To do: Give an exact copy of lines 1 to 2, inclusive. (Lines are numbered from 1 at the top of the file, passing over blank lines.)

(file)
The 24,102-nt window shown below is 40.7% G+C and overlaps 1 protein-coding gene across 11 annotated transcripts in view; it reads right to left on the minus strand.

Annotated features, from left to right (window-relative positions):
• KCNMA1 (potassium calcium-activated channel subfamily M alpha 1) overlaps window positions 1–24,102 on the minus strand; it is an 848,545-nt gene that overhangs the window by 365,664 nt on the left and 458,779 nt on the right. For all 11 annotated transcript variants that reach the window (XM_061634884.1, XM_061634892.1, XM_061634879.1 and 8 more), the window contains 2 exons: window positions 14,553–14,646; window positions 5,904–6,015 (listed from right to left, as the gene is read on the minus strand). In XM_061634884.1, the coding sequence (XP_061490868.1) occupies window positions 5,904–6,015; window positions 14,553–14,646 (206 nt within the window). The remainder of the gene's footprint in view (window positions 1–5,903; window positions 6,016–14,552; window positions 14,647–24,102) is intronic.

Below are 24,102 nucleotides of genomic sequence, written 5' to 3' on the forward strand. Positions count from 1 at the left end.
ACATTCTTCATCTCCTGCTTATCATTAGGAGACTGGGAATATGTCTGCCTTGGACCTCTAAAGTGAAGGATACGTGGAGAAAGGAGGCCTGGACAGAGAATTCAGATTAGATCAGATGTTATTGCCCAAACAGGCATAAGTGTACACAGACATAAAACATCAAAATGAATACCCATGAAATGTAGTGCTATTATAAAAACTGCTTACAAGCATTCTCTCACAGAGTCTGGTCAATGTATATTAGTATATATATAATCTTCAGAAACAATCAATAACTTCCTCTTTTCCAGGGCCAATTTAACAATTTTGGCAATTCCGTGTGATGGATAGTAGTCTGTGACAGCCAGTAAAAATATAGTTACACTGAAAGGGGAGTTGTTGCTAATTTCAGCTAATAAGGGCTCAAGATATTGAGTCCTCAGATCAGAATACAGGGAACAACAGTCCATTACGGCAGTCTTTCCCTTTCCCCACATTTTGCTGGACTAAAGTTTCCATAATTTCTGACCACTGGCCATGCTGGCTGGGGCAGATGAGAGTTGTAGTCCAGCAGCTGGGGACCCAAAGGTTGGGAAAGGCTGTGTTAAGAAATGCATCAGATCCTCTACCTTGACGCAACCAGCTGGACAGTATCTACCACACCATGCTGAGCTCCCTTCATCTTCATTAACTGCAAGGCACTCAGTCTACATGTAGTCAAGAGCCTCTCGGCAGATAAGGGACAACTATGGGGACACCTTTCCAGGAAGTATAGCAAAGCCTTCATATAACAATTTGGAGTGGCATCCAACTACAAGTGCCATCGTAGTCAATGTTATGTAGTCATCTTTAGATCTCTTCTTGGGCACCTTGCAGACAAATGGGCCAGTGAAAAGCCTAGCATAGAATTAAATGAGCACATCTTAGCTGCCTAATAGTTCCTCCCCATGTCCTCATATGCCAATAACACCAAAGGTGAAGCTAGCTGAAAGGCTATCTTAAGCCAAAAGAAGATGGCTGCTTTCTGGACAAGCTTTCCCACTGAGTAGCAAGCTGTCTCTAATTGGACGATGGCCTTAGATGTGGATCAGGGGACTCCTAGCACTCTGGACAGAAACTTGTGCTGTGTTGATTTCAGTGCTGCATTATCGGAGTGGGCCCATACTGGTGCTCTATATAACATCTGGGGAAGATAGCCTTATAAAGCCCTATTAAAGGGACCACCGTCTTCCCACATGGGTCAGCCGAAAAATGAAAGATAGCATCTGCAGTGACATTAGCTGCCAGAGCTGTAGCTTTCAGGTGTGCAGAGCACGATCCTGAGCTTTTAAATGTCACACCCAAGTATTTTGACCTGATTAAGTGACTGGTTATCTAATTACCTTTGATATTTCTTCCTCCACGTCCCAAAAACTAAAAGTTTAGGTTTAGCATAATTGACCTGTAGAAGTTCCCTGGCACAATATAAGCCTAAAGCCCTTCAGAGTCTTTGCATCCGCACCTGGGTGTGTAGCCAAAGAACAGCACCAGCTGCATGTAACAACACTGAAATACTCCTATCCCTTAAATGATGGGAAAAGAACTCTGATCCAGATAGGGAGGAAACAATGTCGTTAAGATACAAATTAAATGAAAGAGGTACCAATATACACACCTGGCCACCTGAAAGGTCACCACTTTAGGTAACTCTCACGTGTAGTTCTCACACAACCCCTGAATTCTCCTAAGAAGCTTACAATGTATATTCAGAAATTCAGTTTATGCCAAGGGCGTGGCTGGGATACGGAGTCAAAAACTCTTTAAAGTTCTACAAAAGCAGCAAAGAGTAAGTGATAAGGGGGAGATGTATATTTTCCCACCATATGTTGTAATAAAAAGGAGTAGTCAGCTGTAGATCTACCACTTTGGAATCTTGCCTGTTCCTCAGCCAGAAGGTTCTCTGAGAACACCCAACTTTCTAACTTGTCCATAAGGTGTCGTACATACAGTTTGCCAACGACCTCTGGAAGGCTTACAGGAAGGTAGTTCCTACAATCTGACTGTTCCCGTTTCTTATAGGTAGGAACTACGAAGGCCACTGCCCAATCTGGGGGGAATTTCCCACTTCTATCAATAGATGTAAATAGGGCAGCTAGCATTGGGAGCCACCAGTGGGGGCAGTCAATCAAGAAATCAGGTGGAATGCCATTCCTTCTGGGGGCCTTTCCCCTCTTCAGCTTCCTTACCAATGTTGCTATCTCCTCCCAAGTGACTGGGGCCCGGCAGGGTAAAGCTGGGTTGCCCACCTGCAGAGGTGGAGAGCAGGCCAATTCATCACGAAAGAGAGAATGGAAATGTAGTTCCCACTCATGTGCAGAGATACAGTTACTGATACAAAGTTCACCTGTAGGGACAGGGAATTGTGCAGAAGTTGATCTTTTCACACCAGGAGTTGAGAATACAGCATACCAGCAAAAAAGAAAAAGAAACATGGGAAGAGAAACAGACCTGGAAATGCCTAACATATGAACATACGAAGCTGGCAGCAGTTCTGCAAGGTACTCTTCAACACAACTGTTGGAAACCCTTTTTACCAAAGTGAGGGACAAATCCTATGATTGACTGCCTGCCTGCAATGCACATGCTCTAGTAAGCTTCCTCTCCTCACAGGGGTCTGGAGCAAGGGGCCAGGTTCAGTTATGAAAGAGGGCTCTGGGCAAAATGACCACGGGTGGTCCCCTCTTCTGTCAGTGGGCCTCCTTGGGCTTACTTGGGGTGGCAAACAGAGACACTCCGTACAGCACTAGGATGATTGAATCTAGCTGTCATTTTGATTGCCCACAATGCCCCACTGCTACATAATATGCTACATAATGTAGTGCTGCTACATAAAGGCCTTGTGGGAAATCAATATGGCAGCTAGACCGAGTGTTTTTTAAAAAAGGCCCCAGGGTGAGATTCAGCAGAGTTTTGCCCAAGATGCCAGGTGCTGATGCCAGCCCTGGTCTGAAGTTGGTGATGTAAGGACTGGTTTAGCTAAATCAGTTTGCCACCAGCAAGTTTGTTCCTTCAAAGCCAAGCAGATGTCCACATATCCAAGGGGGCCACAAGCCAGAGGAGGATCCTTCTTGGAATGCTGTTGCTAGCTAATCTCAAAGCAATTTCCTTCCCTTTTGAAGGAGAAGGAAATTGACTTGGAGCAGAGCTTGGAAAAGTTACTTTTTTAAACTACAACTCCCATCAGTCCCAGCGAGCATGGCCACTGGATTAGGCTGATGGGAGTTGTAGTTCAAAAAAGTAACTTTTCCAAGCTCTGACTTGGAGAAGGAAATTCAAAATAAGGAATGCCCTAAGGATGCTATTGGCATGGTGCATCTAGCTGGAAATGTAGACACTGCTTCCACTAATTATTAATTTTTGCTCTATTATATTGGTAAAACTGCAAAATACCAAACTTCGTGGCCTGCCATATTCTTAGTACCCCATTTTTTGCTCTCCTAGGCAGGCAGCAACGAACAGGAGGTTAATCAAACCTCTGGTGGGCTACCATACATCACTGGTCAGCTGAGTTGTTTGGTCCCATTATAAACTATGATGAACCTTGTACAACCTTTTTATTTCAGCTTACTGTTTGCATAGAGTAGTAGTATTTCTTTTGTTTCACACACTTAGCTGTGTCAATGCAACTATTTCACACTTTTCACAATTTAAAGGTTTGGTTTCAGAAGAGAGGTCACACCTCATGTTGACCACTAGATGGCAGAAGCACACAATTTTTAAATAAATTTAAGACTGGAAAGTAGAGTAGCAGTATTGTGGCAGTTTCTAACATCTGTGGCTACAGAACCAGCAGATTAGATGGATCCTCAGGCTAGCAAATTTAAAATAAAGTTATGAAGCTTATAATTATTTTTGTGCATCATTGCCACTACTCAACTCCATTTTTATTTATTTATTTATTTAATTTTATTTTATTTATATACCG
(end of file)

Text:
The 24,102-nt window shown below is 40.7% G+C and overlaps 1 protein-coding gene across 11 annotated transcripts in view; it reads right to left on the minus strand.

Annotated features, from left to right (window-relative positions):